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NCJRS Abstract

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NCJ Number: 99474 Find in a Library
Title: Evaluation of the Implementation of Community Correction in Oregon, Colorado and Connecticut - Final Report
Author(s): D J Palumbo
Date Published: 1985
Page Count: 38
Sponsoring Agency: National Institute of Justice (NIJ)
Washington, DC 20531
National Institute of Justice/
Rockville, MD 20849
NCJRS Photocopy Services
Rockville, MD 20849-6000
US Dept of Justice NIJ Pub
Washington, DC 20531
Grant Number: 82-15-CV-K015
Sale Source: National Institute of Justice/
NCJRS paper reproduction
Box 6000, Dept F
Rockville, MD 20849
United States of America

NCJRS Photocopy Services
Box 6000
Rockville, MD 20849-6000
United States of America
Document: PDF
Type: Program/Project Evaluation
Language: English
Country: United States of America
Annotation: This evaluation of the implementation of community corrections programs in Colorado, Connecticut, and Oregon identifies those implementation conditions that facilitated program effectiveness.
Abstract: The study, which began in 1983 and continued for 2.5 years, examined each program using a triangulation of quantitative and qualitative methods as well as data. Oregon's program diverts persons who might otherwise be sentenced to prison or probation. The program is administered through the Department of Corrections by counties choosing to participate. Colorado's program sentences nonviolent felons who would formerly have been imprisoned to community-based programs. This program is administered through the State's Judicial Department by judicial districts. Connecticut operates a prerelease program for inmates within 1 year of release which is run by the State Department of Corrections. The three programs have the common objectives of reducing the number of nonviolent felons imprisoned, saving money, reintegrating offenders into the community, and building political constituencies. The extent to which these objectives were achieved varied widely among each State's jurisdictions. The more effective programs have used entrepreneurs to implement and maintain the programs. They have also demonstrated greater implementor commitment to the program, stronger support from various groups, more training, and more effective adaptation to local conditions. Programs administered through the judicial department were apparently more successful. The most attainable goals were reduction in prison commitments and decreased costs. The major weaknesses were lack of community support and public education about the programs. Tabular data and three references are provided.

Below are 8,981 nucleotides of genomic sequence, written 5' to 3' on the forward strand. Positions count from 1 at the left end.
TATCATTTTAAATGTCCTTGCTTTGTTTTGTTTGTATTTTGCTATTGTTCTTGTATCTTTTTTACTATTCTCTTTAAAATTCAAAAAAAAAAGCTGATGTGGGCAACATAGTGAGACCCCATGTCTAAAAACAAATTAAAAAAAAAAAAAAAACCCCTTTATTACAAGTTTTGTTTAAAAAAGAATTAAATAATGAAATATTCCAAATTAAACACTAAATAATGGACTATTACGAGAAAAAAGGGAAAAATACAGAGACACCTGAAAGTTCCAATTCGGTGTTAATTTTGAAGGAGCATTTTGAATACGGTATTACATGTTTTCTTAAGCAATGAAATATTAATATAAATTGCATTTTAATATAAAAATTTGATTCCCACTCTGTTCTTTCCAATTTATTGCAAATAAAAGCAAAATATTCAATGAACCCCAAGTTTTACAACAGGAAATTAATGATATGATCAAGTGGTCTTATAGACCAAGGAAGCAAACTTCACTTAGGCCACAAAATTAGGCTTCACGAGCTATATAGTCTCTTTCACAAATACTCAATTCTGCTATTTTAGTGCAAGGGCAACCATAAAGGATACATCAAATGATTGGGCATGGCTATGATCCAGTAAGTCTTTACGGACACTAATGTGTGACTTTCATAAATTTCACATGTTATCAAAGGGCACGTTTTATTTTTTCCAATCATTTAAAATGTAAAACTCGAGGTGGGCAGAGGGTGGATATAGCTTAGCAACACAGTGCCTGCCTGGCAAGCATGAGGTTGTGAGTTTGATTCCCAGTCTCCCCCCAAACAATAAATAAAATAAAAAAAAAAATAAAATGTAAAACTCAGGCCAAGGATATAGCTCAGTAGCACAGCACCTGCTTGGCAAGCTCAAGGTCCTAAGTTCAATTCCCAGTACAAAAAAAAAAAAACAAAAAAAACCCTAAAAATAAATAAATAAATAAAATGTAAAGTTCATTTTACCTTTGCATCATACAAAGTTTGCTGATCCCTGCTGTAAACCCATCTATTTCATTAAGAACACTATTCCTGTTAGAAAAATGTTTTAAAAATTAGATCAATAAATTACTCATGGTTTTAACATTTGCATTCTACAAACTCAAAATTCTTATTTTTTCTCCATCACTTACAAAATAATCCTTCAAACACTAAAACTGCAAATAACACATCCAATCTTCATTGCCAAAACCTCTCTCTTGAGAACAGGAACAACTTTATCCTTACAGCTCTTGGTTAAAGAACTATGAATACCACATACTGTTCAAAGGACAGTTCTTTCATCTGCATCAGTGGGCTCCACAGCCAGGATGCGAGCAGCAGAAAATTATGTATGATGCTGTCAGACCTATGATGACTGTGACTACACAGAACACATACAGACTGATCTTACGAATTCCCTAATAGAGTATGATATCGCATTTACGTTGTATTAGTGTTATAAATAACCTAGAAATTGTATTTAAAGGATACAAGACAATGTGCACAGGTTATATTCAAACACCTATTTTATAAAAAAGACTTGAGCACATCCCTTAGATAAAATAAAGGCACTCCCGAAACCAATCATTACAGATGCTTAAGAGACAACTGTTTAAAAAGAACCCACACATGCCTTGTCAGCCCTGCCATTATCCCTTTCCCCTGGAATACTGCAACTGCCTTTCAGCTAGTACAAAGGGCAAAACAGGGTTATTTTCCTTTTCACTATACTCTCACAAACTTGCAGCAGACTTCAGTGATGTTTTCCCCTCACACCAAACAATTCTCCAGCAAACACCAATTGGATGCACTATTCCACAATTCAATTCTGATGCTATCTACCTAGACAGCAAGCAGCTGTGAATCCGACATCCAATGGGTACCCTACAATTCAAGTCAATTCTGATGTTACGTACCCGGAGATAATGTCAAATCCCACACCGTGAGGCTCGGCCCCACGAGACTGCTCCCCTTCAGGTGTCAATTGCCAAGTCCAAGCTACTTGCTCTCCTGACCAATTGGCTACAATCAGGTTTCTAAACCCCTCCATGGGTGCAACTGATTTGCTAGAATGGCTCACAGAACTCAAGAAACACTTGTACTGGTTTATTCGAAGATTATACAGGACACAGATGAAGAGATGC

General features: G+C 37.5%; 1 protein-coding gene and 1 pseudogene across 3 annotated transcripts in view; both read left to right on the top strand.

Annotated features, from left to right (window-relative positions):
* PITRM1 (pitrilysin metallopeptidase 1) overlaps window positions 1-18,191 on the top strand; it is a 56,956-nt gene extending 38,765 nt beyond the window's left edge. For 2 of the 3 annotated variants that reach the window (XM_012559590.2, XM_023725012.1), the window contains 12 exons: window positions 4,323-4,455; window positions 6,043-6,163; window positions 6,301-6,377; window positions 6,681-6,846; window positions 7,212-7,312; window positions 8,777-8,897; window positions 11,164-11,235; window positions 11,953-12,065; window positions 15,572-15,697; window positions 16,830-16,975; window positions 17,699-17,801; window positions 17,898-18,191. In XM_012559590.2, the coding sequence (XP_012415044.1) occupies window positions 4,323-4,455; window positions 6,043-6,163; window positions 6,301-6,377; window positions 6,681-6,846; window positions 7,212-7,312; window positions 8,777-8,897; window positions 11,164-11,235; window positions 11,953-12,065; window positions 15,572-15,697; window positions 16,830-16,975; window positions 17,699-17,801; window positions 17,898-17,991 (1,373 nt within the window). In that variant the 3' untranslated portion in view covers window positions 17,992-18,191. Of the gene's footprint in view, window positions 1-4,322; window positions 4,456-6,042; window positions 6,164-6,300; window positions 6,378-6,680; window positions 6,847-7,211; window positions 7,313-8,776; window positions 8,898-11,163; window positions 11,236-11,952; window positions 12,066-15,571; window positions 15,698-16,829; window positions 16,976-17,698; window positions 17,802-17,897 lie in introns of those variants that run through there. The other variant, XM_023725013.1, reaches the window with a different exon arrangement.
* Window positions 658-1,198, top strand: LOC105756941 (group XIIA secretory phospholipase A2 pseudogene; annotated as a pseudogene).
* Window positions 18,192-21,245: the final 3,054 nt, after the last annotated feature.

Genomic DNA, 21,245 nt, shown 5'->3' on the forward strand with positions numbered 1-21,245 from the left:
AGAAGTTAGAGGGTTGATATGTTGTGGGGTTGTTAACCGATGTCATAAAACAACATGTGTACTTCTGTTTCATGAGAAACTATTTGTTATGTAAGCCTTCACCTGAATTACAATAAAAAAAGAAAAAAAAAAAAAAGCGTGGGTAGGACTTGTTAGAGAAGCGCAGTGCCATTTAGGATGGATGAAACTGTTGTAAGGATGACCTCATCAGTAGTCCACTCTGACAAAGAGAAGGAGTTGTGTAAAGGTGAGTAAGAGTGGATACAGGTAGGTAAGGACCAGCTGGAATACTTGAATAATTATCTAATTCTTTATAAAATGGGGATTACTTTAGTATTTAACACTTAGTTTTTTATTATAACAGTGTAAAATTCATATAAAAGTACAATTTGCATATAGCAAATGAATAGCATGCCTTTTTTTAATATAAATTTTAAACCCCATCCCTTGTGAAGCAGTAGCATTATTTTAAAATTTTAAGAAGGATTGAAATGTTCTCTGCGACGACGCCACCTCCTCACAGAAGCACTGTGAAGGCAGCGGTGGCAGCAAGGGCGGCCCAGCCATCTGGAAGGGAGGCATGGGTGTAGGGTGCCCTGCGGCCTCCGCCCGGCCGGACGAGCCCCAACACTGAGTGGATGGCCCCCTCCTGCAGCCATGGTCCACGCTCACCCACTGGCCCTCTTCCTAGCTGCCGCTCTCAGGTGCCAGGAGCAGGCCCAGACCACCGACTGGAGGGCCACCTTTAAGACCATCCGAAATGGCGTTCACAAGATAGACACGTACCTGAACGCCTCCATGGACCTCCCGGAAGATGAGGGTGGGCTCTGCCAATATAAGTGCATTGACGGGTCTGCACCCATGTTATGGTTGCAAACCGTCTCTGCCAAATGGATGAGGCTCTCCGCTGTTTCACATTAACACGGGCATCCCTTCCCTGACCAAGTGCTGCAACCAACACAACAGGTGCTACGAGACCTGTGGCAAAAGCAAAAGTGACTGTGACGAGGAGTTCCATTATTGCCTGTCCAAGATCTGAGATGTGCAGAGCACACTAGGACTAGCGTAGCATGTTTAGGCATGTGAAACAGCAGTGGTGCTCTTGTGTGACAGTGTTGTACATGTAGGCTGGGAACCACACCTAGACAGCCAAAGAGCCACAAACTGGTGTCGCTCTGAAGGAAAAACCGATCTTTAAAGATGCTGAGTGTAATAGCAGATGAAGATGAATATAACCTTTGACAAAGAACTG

Index Term(s): Alternatives to institutionalization; Colorado; Community-based corrections (adult); Connecticut; Oregon; Prerelease programs; Program evaluation; Program implementation
To cite this abstract, use the following link:
http://www.ncjrs.gov/App/publications/abstract.aspx?ID=99474

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